Inflammation is an immediate response by the immune system to an infection or injury, such as when you get a cut on your arm. In most cases, as the immune system deals with the problem, the immune cells then retreat from the area and inflammation and swelling go down. But occasionally, the immune cells do not withdraw and the inflammation continues, creating a chronic problem within the body. Researchers are beginning to discover a link between chronic inflammation and a host of conditions, including cardiovascular disease, diabetes and Alzheimer’s disease.

Sometimes the immune system makes a mistake and acts inappropriately to a certain situation. One such mistake is autoimmunity. For reasons not entirely understood by scientists, the immune system begins to attack the cells, tissues, and organs of the body the same way it would normally react to a germ. Autoimmune conditions include allergies, fibromyalgia, rheumatoid arthritis, chronic fatigue syndrome and many others.

Q: What is the immune system connection to diabetes?

In both types of diabetes, the immune system plays a crucial role. Type 1 diabetes, or juvenile onset diabetes, is an autoimmune condition where the body’s immune system overreacts and attacks the pancreas, effectively shutting off insulin production, the important link to utilizing glucose within the body. There is also increasing evidence that low-grade inflammation is involved in the progression of Type 2 diabetes and associated complications. Elevated levels of some inflammatory cytokines, such as tumor necrosis factor (TNF)-[alpha] and interleukin (IL)-6, may predict the development of Type 2 diabetes. Several drugs with anti-inflammatory properties lower such markers, as well as blood sugar levels, while possibly decreasing the risk of developing Type 2 diabetes. This mild state of inflammation may be the common precedent of both Type 2 diabetes and atherosclerosis (hardening of the arteries). Diabetics, both Type 1 and Type 2, are often more susceptible to infections as a result of their bodies not being able to properly utilize glucose. These diabetes-related complications include problems of the heart, kidneys, eyes, feet and skin, nerves, teeth and gums.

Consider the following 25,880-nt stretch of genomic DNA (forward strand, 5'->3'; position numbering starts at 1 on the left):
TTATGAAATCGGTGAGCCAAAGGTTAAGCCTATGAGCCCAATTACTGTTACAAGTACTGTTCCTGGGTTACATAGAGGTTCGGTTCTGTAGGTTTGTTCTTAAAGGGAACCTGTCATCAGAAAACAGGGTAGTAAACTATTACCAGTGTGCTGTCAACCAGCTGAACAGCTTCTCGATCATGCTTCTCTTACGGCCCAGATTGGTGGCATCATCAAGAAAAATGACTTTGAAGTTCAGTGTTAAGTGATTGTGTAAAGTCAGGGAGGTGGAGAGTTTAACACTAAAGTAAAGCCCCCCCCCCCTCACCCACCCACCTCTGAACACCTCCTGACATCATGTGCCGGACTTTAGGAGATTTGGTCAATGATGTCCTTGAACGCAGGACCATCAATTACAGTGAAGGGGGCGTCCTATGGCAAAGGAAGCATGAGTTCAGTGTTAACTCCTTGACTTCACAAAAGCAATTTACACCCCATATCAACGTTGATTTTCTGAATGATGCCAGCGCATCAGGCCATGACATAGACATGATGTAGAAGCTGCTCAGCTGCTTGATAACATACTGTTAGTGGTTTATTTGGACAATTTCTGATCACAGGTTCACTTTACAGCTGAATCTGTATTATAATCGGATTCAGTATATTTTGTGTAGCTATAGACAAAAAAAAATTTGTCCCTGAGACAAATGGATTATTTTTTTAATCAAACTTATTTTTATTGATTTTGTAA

Q: What are some nutrients to combat the problems associated with diabetes?

A: Scientific research has uncovered several important nutrients that can protect your body against the damaging effects of diabetes.

  • Transfer factors
    Transfer factors, tiny molecules that transfer immunity from one entity to another, can boost or balance the immune system, whatever your body’s particular situation requires. They promote the immune system’s ability to remember past invasions, allowing your body to more quickly respond to similar health threats. Transfer factors also educate naïve immune cells about a present or potential danger in your body, along with a plan for action and speed up the recognition phase of an infection. Transfer factors can be extracted from a variety of sources, the two most powerful and most abundant being cow colostrum (first milk) and chicken eggs. Combining these two sources of transfer factors provides a broad spectrum of support, utilizing the strength of two animals for maximum power for your immune system.

    Transfer factors have the ability to suppress an immune system that is overreacting and help restore balance, as in the case of Type 1 diabetes. Transfer factors can also lend important support for Type 2 diabetes, helping to combat inflammation. Diabetics, both Type 1 and Type 2, are often at a higher risk of infection as a result of their bodies not being able to properly utilize glucose. Transfer factors can greatly boost the immune response, allowing the body to respond quickly and efficiently to health threats.
  • Pterocarpus marsupium (Indian kino)